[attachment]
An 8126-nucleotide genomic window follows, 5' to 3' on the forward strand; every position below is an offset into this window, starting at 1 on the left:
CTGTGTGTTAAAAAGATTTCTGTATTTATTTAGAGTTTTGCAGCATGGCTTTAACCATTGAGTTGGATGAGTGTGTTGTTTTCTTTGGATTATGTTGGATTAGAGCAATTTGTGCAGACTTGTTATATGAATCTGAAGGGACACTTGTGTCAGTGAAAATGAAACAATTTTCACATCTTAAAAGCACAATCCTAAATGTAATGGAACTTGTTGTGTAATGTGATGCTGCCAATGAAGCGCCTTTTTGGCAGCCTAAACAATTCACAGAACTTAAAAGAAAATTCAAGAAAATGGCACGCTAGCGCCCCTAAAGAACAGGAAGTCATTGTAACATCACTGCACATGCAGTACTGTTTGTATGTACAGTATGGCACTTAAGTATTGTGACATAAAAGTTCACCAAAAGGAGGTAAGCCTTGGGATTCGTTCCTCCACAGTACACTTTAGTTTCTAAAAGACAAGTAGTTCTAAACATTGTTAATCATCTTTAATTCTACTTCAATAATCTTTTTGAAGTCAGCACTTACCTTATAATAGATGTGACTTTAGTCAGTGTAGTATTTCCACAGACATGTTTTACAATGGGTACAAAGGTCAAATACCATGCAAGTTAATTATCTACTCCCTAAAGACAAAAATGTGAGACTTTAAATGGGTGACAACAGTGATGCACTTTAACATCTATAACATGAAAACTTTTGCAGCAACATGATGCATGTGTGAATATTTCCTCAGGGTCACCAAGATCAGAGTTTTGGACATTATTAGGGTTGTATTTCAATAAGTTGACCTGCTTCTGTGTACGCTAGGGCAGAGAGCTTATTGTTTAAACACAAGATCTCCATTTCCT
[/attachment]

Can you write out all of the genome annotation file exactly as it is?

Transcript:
An 8126-nucleotide genomic window follows, 5' to 3' on the forward strand; every position below is an offset into this window, starting at 1 on the left:
CTGTGTGTTAAAAAGATTTCTGTATTTATTTAGAGTTTTGCAGCATGGCTTTAACCATTGAGTTGGATGAGTGTGTTGTTTTCTTTGGATTATGTTGGATTAGAGCAATTTGTGCAGACTTGTTATATGAATCTGAAGGGACACTTGTGTCAGTGAAAATGAAACAATTTTCACATCTTAAAAGCACAATCCTAAATGTAATGGAACTTGTTGTGTAATGTGATGCTGCCAATGAAGCGCCTTTTTGGCAGCCTAAACAATTCACAGAACTTAAAAGAAAATTCAAGAAAATGGCACGCTAGCGCCCCTAAAGAACAGGAAGTCATTGTAACATCACTGCACATGCAGTACTGTTTGTATGTACAGTATGGCACTTAAGTATTGTGACATAAAAGTTCACCAAAAGGAGGTAAGCCTTGGGATTCGTTCCTCCACAGTACACTTTAGTTTCTAAAAGACAAGTAGTTCTAAACATTGTTAATCATCTTTAATTCTACTTCAATAATCTTTTTGAAGTCAGCACTTACCTTATAATAGATGTGACTTTAGTCAGTGTAGTATTTCCACAGACATGTTTTACAATGGGTACAAAGGTCAAATACCATGCAAGTTAATTATCTACTCCCTAAAGACAAAAATGTGAGACTTTAAATGGGTGACAACAGTGATGCACTTTAACATCTATAACATGAAAACTTTTGCAGCAACATGATGCATGTGTGAATATTTCCTCAGGGTCACCAAGATCAGAGTTTTGGACATTATTAGGGTTGTATTTCAATAAGTTGACCTGCTTCTGTGTACGCTAGGGCAGAGAGCTTATTGTTTAAACACAAGATCTCCATTTCCT